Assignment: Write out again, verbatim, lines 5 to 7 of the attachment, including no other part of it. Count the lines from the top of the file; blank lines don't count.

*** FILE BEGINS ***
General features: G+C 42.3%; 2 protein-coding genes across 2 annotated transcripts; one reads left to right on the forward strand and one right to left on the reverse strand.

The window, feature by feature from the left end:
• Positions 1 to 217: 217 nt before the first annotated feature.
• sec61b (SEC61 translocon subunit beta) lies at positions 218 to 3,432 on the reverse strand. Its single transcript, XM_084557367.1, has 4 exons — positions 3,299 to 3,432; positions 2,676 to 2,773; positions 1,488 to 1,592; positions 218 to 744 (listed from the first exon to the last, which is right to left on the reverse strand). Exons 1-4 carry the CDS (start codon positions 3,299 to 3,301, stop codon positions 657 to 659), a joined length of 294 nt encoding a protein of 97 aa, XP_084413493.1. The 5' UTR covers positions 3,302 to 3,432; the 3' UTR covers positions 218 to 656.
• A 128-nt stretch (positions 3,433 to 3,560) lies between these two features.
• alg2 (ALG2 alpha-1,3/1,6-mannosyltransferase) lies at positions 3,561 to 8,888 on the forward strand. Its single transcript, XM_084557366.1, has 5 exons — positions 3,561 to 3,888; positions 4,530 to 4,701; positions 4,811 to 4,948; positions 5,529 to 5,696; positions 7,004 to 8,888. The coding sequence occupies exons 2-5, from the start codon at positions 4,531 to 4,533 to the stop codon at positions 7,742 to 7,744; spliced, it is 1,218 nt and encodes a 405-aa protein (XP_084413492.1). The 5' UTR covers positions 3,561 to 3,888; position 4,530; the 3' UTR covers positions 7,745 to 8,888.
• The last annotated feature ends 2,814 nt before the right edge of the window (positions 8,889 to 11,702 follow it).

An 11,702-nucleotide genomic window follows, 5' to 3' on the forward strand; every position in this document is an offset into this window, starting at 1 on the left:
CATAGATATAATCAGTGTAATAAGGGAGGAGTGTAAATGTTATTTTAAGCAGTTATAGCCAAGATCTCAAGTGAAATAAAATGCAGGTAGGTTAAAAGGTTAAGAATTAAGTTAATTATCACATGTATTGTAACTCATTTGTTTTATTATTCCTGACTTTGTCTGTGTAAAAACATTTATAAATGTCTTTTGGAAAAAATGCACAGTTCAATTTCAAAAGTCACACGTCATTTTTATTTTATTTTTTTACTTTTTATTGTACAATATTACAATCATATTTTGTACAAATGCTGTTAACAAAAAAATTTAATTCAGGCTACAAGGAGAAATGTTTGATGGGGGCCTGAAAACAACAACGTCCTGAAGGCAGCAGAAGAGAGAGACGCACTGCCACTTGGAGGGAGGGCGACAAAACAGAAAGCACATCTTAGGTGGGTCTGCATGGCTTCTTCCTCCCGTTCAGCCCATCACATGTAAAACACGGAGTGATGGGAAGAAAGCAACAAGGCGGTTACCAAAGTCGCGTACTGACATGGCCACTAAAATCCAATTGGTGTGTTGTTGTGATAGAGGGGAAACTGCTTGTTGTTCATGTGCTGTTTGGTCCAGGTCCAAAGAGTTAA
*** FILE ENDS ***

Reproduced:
• A 128-nt stretch (positions 3,433 to 3,560) lies between these two features.
• alg2 (ALG2 alpha-1,3/1,6-mannosyltransferase) lies at positions 3,561 to 8,888 on the forward strand. Its single transcript, XM_084557366.1, has 5 exons — positions 3,561 to 3,888; positions 4,530 to 4,701; positions 4,811 to 4,948; positions 5,529 to 5,696; positions 7,004 to 8,888. The coding sequence occupies exons 2-5, from the start codon at positions 4,531 to 4,533 to the stop codon at positions 7,742 to 7,744; spliced, it is 1,218 nt and encodes a 405-aa protein (XP_084413492.1). The 5' UTR covers positions 3,561 to 3,888; position 4,530; the 3' UTR covers positions 7,745 to 8,888.
• The last annotated feature ends 2,814 nt before the right edge of the window (positions 8,889 to 11,702 follow it).